This means that a call to the external program from a php page has to be made, requiring this piece of code:

$text = exec (“java -cp saxon9he.jar net.sf.saxon.Query -t -q:test.xq -line=$line zone=$zone collection=file:$collection”);

This works fine, and the results are stored as $text. But they’re still formatted as the xml string shown above, not as html that can be understood by the web without a lot of extra work. What needs to happen to make it easily readable by a web server is that it needs to be styled either with XQuery or with XSLT. Of the two, XSLT makes a whole lot more sense – that’s what it’s designed for, whereas XQuery is really designed as a query langauge to use xml files as a database.

PHP has its own XSLT parser, which can be invoked like this:

$xml = new DOMDocument; 
$xsl = new DOMDocument; 
$xsl->load(‘comparison.xsl’); // Configure the transformer 
$proc = new XSLTProcessor; 
$proc->importStyleSheet($xsl); // attach the xsl rules 
echo $proc->transformToXML($xml); 

What this does is create a new object within php, load it with the xml we just finished creating, load a stylesheet to style said xml, and then attach the stylesheet to the xml. Finally, the result of the transformation is returned to the screen via the echo command. It works really well in most cases. The problem is that my xsl stylesheet has this piece of code in it:

<xsl:variable name=“max” select=“@quantity”/>
<xsl:for-each select=“1 to $max”> 

That code makes sure that any time there’s a gap due to damage, the likely number of characters (taken either from what’s left of the letters or from the critical text, EETS e.s. 107) is reduced to a number of dots, indicating that it’s not just a blank space. The way I do that is through an xml attribute called @quantity and a for-each loop that prints dots until the the system's internal counter matches @quantity. That functionality with a for-each loop is an XSLT 2.0 bit of code, since philosophically XSLT generally eschews such loops in favor of their native <xsl:apply-templates> function. The native php XSLT parser is 1.0. It will not handle this code.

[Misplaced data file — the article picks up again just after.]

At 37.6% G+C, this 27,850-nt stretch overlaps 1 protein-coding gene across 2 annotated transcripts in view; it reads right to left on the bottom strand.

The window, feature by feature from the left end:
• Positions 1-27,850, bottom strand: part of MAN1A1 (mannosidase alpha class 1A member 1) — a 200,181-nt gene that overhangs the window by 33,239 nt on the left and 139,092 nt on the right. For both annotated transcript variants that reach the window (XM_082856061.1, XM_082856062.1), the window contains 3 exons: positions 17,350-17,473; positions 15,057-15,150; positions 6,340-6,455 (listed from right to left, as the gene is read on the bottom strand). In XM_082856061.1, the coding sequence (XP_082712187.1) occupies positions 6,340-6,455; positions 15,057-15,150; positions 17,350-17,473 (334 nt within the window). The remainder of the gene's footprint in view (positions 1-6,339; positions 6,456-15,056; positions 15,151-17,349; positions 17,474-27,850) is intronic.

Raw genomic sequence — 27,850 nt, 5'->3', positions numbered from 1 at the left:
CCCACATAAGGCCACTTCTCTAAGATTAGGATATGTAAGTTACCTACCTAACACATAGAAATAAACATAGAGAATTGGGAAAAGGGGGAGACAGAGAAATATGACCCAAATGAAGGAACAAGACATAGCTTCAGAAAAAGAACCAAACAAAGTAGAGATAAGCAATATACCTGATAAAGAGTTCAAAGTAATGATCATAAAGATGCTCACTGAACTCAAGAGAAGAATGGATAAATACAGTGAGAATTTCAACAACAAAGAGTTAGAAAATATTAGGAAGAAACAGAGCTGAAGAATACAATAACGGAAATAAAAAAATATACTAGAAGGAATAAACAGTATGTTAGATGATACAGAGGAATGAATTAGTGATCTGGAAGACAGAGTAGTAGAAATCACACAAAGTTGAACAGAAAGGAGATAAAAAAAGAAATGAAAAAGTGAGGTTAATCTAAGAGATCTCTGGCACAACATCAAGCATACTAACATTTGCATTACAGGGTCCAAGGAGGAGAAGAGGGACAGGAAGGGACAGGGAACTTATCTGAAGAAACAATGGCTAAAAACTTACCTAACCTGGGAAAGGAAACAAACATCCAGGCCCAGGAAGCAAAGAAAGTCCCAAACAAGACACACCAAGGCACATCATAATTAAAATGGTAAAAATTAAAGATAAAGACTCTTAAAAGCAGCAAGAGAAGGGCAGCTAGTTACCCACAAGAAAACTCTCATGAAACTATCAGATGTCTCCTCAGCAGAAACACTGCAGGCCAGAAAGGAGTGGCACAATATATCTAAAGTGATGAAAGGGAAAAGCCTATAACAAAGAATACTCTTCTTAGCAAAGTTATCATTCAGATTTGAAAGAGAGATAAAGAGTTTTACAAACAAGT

Good old Saxon will handle XSLT 2.0, but we have no php-native XSLT parser for Saxon. So a second external call to the command line is made:

$transform = exec (“java -jar saxon9he.jar -s:$filename -xsl:comparison.xsl -o:$html”);

Notice, though, that that command has a $filename variable. The parser won’t easily just take the string we had before, so now instead of keeping the result in memory it needs to be written to a file, which is then read by the Saxon XSLT 2.0 parser in the command above. Once it does so it transforms the xml into html, which should be able to be displayed via a php echo statement. However, that doesn’t work, so it’s written to another file named by the variable $html.

Now, to actually display the information, we need to go back to the command line and grab that html file:

$test = file_get_contents($html);

and then display the results:

echo $test;

This is what you actually see when you click on the blue dot to the right of the line and the box opens up – the contents of $test. It’s not as simple as just clicking on the dot, though. Clicking on that dot calls some javascript. Javascript has to be used because you’re changing something locally when you click on the dot and javascript is a client-side scripting language.

The javascript passes the line, zone (here represented as id), and collection characteristics to the php code via this function:

function compare_toggle_visibility(id, line, collection) { 
  var e = document.getElementById(id); 
  e.style.display = ((e.style.display!='none’) ? 'none’ : 'block’ ); 
  $(e).html(“Loading Comparison…”);
  $.get(’/XML/XQuery/test_command_line.php’+ ’?collection=’ + collection + ’&zone=’ + id + ’&line=’ + line, 
    function(responseTxt){$(e).html(responseTxt); }); 

What this does is first check to see which element in the html code has the @id attribute. It then checks to see if it has the style attribute ‘display:none’ (indicating it should not be displayed) and switches it to ‘display:block’ if it does. That’s what allows the box to “open up” and become visible. Having done that, it then puts some text into that box so that you know that work is being done, and finally it loads the php page and sends the results of that php page to the box. Clicking on the dot again will close the box back up (and at this point re-runs the code pointlessly – that’s something I need to fix).

On the php side, the three variables are passed to the php through a [$_get] statement (which grabs the appropriate value from the uri passed to php)


and the code is processed as explained above. However, since there’s the possiblity of multiple people accessing the same lines at similar times we can’t have filenames that stay the same – they’d be overwritten. Instead, dynamic filenames need to be created. I do this by generating a random number and attaching it to the machine’s timestamp, then creating two variables based on that number with the extensions .html and .xml.

$unique=microtime(true) . mt_rand(1,5000000000);
$filename=$unique . “.xml”; $html=$unique . “.html”; 

After the code has executed, I then clean up these files so there isn’t a bunch of randomly named files cluttering up my machine:


The unforunate effect of this constant call back and forth to the command line is a lag on the display of the comparison items, but my hope is that the Saxon php installer will be repaired and I can streamline it with the more integrated code.